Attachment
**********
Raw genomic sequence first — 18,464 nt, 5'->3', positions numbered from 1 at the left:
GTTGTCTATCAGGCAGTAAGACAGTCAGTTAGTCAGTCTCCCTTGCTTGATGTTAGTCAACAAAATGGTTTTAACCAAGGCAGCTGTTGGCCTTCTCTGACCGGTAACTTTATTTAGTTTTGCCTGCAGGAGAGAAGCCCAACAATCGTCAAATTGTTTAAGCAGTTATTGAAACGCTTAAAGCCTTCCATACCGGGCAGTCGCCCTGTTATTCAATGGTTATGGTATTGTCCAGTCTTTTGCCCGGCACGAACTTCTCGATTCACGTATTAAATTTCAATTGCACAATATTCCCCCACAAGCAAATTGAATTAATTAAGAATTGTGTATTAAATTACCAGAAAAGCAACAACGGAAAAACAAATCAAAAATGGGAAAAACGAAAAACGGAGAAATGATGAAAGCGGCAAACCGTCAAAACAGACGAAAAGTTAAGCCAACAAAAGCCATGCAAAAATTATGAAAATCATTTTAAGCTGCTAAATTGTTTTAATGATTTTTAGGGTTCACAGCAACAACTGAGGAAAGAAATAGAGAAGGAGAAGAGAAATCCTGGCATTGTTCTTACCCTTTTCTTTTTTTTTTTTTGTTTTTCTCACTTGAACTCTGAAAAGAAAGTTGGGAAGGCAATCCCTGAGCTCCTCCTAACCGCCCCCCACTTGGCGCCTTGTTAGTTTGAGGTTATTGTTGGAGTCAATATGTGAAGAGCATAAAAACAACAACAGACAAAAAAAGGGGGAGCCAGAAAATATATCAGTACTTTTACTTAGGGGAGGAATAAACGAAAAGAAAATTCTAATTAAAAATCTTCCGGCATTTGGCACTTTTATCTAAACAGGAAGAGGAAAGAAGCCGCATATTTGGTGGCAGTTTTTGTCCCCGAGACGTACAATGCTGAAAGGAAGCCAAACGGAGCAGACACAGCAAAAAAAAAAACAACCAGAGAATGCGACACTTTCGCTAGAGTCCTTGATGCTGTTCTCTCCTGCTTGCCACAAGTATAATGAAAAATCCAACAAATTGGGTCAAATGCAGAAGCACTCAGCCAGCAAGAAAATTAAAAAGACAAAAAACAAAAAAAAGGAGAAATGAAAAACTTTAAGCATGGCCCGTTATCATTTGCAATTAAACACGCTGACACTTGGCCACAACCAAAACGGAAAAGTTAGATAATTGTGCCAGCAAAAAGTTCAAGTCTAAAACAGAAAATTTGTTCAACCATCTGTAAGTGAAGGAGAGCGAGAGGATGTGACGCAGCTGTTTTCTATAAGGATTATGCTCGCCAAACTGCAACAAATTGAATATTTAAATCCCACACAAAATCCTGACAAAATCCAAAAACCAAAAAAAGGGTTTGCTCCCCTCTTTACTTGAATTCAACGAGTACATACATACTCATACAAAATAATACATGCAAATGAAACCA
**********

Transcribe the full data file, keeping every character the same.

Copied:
Raw genomic sequence first — 18,464 nt, 5'->3', positions numbered from 1 at the left:
GTTGTCTATCAGGCAGTAAGACAGTCAGTTAGTCAGTCTCCCTTGCTTGATGTTAGTCAACAAAATGGTTTTAACCAAGGCAGCTGTTGGCCTTCTCTGACCGGTAACTTTATTTAGTTTTGCCTGCAGGAGAGAAGCCCAACAATCGTCAAATTGTTTAAGCAGTTATTGAAACGCTTAAAGCCTTCCATACCGGGCAGTCGCCCTGTTATTCAATGGTTATGGTATTGTCCAGTCTTTTGCCCGGCACGAACTTCTCGATTCACGTATTAAATTTCAATTGCACAATATTCCCCCACAAGCAAATTGAATTAATTAAGAATTGTGTATTAAATTACCAGAAAAGCAACAACGGAAAAACAAATCAAAAATGGGAAAAACGAAAAACGGAGAAATGATGAAAGCGGCAAACCGTCAAAACAGACGAAAAGTTAAGCCAACAAAAGCCATGCAAAAATTATGAAAATCATTTTAAGCTGCTAAATTGTTTTAATGATTTTTAGGGTTCACAGCAACAACTGAGGAAAGAAATAGAGAAGGAGAAGAGAAATCCTGGCATTGTTCTTACCCTTTTCTTTTTTTTTTTTTGTTTTTCTCACTTGAACTCTGAAAAGAAAGTTGGGAAGGCAATCCCTGAGCTCCTCCTAACCGCCCCCCACTTGGCGCCTTGTTAGTTTGAGGTTATTGTTGGAGTCAATATGTGAAGAGCATAAAAACAACAACAGACAAAAAAAGGGGGAGCCAGAAAATATATCAGTACTTTTACTTAGGGGAGGAATAAACGAAAAGAAAATTCTAATTAAAAATCTTCCGGCATTTGGCACTTTTATCTAAACAGGAAGAGGAAAGAAGCCGCATATTTGGTGGCAGTTTTTGTCCCCGAGACGTACAATGCTGAAAGGAAGCCAAACGGAGCAGACACAGCAAAAAAAAAAACAACCAGAGAATGCGACACTTTCGCTAGAGTCCTTGATGCTGTTCTCTCCTGCTTGCCACAAGTATAATGAAAAATCCAACAAATTGGGTCAAATGCAGAAGCACTCAGCCAGCAAGAAAATTAAAAAGACAAAAAACAAAAAAAAGGAGAAATGAAAAACTTTAAGCATGGCCCGTTATCATTTGCAATTAAACACGCTGACACTTGGCCACAACCAAAACGGAAAAGTTAGATAATTGTGCCAGCAAAAAGTTCAAGTCTAAAACAGAAAATTTGTTCAACCATCTGTAAGTGAAGGAGAGCGAGAGGATGTGACGCAGCTGTTTTCTATAAGGATTATGCTCGCCAAACTGCAACAAATTGAATATTTAAATCCCACACAAAATCCTGACAAAATCCAAAAACCAAAAAAAGGGTTTGCTCCCCTCTTTACTTGAATTCAACGAGTACATACATACTCATACAAAATAATACATGCAAATGAAACCA